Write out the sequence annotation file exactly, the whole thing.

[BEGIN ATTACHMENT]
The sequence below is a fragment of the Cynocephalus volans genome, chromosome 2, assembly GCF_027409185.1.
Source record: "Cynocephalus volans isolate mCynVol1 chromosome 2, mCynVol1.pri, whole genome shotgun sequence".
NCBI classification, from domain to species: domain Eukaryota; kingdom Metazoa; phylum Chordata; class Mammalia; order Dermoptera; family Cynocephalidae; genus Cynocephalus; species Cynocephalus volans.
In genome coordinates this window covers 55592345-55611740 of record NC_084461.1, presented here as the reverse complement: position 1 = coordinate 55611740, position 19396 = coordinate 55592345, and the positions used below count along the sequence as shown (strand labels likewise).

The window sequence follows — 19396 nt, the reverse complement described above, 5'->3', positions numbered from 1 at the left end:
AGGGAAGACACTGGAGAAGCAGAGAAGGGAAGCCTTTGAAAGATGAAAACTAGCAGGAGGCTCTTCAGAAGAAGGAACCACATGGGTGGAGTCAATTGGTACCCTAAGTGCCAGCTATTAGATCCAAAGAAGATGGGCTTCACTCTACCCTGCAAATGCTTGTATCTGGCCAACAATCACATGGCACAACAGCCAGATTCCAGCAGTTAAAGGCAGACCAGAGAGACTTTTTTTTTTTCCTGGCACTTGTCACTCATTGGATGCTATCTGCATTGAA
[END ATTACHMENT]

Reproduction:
The sequence below is a fragment of the Cynocephalus volans genome, chromosome 2, assembly GCF_027409185.1.
Source record: "Cynocephalus volans isolate mCynVol1 chromosome 2, mCynVol1.pri, whole genome shotgun sequence".
NCBI classification, from domain to species: domain Eukaryota; kingdom Metazoa; phylum Chordata; class Mammalia; order Dermoptera; family Cynocephalidae; genus Cynocephalus; species Cynocephalus volans.
In genome coordinates this window covers 55592345-55611740 of record NC_084461.1, presented here as the reverse complement: position 1 = coordinate 55611740, position 19396 = coordinate 55592345, and the positions used below count along the sequence as shown (strand labels likewise).

The window sequence follows — 19396 nt, the reverse complement described above, 5'->3', positions numbered from 1 at the left end:
AGGGAAGACACTGGAGAAGCAGAGAAGGGAAGCCTTTGAAAGATGAAAACTAGCAGGAGGCTCTTCAGAAGAAGGAACCACATGGGTGGAGTCAATTGGTACCCTAAGTGCCAGCTATTAGATCCAAAGAAGATGGGCTTCACTCTACCCTGCAAATGCTTGTATCTGGCCAACAATCACATGGCACAACAGCCAGATTCCAGCAGTTAAAGGCAGACCAGAGAGACTTTTTTTTTTTCCTGGCACTTGTCACTCATTGGATGCTATCTGCATTGAA